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From June 8 to 12, Eugene Baffoe, a hip-hop dancer known as GeNie, performed a series of fun and thought-provoking freestyle sequences for small audiences, addressing the urgency of climate change.
During his four-minute performance, part of Bike and Circuses presented by Green Kids Inc. in Winnipeg’s Whittier Park, Baffoe taught audiences patterns that they would clap back to him, which he would then freestyle to, showcasing the three stages of water: liquid, gas and ice. If the audience executed the pattern properly, he would dance well, and if they didn’t, “The performance would suffer accordingly,” he said.
“For the most part, everybody failed,” Baffoe said, “and immediately everyone starts to react and laugh and realize we didn’t do such a good job, and the vital resource that is water on our planet suffered as a result.”
The performance served to expose how crucial unified efforts are in preventing climate change. Baffoe said he enjoyed watching the point sink in, while noting that the audience members were still having fun.
Walking through Whittier Park for Bike and Circuses, audience members encountered a total of 15 performers, including other dancers and a contortionist, who explored similar themes.
What made the project especially unique was that engagement with environmental responsibility didn’t stop at the level of content but extended to the creation of the project as a whole, which producer Daina Leitold from Green Kids said was as close to carbon neutral as possible.
The organizers from Green Kids aimed to reduce waste and carbon emissions at all levels, salvaging, reusing and thrifting almost all costumes or props that were used and biking or walking as much as possible, even when transporting materials.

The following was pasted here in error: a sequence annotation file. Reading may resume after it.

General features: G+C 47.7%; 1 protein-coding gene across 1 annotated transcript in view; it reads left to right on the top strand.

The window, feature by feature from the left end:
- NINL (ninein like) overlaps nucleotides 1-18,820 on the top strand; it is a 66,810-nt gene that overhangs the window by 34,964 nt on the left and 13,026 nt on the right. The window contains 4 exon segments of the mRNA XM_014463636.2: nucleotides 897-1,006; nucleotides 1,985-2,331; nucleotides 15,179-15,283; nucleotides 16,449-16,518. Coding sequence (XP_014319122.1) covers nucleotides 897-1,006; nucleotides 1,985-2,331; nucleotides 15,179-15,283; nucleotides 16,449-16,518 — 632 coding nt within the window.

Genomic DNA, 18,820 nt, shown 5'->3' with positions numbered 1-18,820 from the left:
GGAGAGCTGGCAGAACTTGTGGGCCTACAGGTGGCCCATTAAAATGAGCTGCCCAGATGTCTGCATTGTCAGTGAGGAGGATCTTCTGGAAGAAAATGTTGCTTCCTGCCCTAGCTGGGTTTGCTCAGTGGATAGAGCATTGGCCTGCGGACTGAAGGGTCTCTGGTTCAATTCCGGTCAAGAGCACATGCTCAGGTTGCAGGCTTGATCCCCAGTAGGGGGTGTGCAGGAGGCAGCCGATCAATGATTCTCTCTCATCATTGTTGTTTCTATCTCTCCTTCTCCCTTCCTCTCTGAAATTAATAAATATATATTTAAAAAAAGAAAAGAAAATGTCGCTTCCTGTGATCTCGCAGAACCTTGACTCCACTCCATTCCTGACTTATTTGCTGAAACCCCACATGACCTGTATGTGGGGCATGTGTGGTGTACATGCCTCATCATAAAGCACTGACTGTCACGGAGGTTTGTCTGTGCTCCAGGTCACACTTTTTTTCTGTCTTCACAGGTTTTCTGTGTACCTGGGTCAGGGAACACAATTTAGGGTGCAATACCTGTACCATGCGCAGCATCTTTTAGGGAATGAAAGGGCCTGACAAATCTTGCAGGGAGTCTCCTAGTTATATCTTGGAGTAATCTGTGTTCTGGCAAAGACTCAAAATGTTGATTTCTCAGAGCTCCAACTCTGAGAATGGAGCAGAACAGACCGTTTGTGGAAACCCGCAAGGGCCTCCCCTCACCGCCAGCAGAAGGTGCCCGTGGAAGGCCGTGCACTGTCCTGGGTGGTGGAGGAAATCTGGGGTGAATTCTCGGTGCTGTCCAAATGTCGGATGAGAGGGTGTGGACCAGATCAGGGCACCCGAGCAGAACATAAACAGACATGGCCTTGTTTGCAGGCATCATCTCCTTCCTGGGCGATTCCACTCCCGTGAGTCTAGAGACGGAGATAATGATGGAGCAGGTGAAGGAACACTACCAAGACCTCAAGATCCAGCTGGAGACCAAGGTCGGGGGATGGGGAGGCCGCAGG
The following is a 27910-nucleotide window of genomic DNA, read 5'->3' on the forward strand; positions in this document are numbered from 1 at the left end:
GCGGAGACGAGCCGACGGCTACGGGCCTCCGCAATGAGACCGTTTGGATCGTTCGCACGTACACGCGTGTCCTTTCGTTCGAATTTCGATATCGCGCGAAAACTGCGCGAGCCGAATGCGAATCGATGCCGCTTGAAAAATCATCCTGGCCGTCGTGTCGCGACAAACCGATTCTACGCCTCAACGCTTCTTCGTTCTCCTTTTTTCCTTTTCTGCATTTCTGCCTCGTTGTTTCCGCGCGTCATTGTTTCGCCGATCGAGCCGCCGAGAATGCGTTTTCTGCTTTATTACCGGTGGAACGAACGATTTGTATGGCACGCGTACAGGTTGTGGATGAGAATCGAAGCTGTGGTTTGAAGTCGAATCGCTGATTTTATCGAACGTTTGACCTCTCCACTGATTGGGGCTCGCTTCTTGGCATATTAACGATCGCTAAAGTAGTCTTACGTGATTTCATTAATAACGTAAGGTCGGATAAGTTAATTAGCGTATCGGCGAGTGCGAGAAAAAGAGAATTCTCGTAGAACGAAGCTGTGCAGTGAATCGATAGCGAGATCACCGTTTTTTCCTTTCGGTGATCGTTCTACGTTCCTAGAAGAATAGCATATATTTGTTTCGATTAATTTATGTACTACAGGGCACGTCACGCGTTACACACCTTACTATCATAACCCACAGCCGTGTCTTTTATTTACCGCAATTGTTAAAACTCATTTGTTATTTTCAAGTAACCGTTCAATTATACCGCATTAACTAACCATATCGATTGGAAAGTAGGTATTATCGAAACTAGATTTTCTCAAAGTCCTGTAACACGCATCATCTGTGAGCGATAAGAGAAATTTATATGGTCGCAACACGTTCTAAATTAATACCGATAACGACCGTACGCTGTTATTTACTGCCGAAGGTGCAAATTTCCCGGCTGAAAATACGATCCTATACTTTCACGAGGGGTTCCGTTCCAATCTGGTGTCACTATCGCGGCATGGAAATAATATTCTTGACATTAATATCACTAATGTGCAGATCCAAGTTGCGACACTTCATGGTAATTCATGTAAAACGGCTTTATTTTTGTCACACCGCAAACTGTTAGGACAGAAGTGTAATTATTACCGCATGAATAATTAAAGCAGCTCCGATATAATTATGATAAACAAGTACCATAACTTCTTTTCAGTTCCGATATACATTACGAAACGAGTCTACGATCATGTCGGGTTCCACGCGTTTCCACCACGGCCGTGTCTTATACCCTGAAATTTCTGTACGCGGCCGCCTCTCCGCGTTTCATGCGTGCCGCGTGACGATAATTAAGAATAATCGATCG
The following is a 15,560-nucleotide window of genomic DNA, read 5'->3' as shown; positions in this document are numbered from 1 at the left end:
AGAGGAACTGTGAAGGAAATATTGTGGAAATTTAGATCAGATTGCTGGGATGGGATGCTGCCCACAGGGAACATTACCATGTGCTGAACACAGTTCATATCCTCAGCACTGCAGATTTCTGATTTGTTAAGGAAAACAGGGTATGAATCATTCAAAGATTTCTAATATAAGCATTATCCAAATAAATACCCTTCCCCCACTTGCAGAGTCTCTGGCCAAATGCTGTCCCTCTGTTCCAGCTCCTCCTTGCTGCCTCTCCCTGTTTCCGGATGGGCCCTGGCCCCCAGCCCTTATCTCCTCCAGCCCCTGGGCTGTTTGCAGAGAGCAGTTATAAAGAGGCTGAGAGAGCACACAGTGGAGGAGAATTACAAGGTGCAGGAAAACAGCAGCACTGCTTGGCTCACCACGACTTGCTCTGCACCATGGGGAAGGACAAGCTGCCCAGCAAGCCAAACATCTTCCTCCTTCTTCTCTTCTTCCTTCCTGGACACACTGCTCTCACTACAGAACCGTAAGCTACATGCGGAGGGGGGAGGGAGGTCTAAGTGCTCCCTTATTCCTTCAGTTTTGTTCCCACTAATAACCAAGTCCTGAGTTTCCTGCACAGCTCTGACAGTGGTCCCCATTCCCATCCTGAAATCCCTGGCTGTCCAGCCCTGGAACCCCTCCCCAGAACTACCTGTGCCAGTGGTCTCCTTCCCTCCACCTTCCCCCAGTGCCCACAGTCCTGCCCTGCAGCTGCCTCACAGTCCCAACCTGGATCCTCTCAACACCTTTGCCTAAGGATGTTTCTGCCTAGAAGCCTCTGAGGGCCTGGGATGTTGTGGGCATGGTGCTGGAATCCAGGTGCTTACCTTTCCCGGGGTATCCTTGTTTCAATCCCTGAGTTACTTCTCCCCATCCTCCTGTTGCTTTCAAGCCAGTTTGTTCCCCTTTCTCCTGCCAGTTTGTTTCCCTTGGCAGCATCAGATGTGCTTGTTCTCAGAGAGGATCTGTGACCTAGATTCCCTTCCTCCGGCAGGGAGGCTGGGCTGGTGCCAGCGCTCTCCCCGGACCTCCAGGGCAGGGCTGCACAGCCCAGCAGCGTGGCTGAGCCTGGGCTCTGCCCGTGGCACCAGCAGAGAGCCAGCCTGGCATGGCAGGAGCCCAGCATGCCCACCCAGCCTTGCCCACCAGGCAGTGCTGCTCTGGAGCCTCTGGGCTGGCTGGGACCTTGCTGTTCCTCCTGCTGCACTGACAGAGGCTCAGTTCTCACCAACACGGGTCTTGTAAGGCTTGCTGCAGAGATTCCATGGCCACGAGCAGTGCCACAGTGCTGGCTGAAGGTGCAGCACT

When they did need to drive, the producers, cast and crew would record their mileage. Audience members arriving for the event would also be asked whether they drove, and if so, this mileage would be recorded as well.
Eventually, this information will be sent to a carbon offsetting company to recapture an equivalent amount of carbon through creative solutions such as tree planting and methane capture in dumps.
Carbon offsetting is not an infallible process, said Leitold, but it’s one tangible way that arts organizations can begin to account for their environmental output.
She explained that the heart of the project was engaging audiences in complex environmental themes through art without simply “presenting the problem and then walking away.”
This notion is especially important when working with youth, she said, because “You don’t always want to put the onus of these problems exclusively onto the younger generation.… It’s also important to make them aware that there are things they can do.”
She added that the variety of fun, physical and visceral mediums showcased in Bike and Circuses allowed artists to reach a broader audience. It also demonstrated the importance of movement and action when it comes to climate change.
“Green Kids, having done theatre for so long, it’s really easy to just be on a soap box and give all sthe information with your mouth,” Leitold said. “The abstract nature of [circus and dance] was really exciting for us.”
For his performance in Bike and Circuses,Baffoe noticed the audience collectively experiencing a sense of urgency, which he said was a unique educational moment.
“I think that’s the thing my piece really got across to the audience,” he said, “which is like, no we’re not just going to sit back and wait for a solution to come to you; this is on you right here right now. So we can all laugh through it while still understanding, hey, let’s get to work here.”
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